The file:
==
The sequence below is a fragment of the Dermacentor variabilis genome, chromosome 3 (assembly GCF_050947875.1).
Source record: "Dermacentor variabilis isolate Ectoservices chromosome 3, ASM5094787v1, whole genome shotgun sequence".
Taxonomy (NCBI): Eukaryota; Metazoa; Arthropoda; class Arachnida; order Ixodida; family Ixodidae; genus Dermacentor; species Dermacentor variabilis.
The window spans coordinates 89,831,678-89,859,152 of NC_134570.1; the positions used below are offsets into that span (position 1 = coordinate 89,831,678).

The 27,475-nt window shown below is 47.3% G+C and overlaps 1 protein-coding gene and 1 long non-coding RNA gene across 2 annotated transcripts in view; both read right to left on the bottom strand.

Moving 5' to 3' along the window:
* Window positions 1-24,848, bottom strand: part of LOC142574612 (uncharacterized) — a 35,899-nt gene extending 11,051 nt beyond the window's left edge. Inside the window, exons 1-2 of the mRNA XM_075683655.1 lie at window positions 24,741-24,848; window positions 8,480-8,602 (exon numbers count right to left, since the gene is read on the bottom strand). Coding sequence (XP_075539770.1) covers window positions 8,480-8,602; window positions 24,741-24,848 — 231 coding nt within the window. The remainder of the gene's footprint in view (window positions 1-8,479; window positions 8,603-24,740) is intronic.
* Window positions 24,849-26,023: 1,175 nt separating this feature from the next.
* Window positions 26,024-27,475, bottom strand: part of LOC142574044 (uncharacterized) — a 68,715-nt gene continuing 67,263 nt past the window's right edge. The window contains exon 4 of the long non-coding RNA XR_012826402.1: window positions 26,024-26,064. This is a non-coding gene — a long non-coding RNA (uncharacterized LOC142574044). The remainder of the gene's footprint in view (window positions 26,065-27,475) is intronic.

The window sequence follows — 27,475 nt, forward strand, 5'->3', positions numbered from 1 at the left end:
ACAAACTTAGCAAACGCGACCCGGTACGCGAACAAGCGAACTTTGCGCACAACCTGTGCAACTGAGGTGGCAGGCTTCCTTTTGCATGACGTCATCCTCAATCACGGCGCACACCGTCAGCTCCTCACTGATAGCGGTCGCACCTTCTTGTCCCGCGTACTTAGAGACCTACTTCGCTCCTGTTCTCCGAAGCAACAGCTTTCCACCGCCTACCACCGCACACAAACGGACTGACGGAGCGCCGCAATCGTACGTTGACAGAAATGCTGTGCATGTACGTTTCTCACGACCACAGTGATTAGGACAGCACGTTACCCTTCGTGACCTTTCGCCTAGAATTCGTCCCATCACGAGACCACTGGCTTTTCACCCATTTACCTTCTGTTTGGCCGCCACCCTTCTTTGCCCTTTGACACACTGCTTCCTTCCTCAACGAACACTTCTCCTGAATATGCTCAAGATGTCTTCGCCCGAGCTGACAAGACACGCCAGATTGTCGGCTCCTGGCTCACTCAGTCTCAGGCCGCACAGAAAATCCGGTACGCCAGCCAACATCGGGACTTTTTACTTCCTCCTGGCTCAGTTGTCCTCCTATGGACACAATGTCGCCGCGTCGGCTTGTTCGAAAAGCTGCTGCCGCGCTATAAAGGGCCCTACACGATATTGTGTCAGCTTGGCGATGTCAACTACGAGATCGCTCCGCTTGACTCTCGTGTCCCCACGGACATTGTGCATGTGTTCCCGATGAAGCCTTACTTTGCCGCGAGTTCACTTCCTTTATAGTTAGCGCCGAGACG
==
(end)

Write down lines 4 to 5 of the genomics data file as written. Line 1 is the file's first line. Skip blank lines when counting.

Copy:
The window spans coordinates 89,831,678-89,859,152 of NC_134570.1; the positions used below are offsets into that span (position 1 = coordinate 89,831,678).

The 27,475-nt window shown below is 47.3% G+C and overlaps 1 protein-coding gene and 1 long non-coding RNA gene across 2 annotated transcripts in view; both read right to left on the bottom strand.